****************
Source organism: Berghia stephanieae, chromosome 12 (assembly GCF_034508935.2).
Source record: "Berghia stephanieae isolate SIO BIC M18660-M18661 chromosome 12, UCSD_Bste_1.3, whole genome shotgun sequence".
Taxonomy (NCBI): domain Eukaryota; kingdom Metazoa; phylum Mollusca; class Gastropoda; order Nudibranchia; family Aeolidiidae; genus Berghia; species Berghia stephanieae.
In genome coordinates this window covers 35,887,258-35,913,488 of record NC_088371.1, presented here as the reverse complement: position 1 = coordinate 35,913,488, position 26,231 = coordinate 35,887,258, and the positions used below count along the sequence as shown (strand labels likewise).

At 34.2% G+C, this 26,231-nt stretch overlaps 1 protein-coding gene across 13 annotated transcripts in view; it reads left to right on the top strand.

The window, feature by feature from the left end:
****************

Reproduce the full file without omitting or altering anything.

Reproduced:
Source organism: Berghia stephanieae, chromosome 12 (assembly GCF_034508935.2).
Source record: "Berghia stephanieae isolate SIO BIC M18660-M18661 chromosome 12, UCSD_Bste_1.3, whole genome shotgun sequence".
Taxonomy (NCBI): domain Eukaryota; kingdom Metazoa; phylum Mollusca; class Gastropoda; order Nudibranchia; family Aeolidiidae; genus Berghia; species Berghia stephanieae.
In genome coordinates this window covers 35,887,258-35,913,488 of record NC_088371.1, presented here as the reverse complement: position 1 = coordinate 35,913,488, position 26,231 = coordinate 35,887,258, and the positions used below count along the sequence as shown (strand labels likewise).

At 34.2% G+C, this 26,231-nt stretch overlaps 1 protein-coding gene across 13 annotated transcripts in view; it reads left to right on the top strand.

The window, feature by feature from the left end: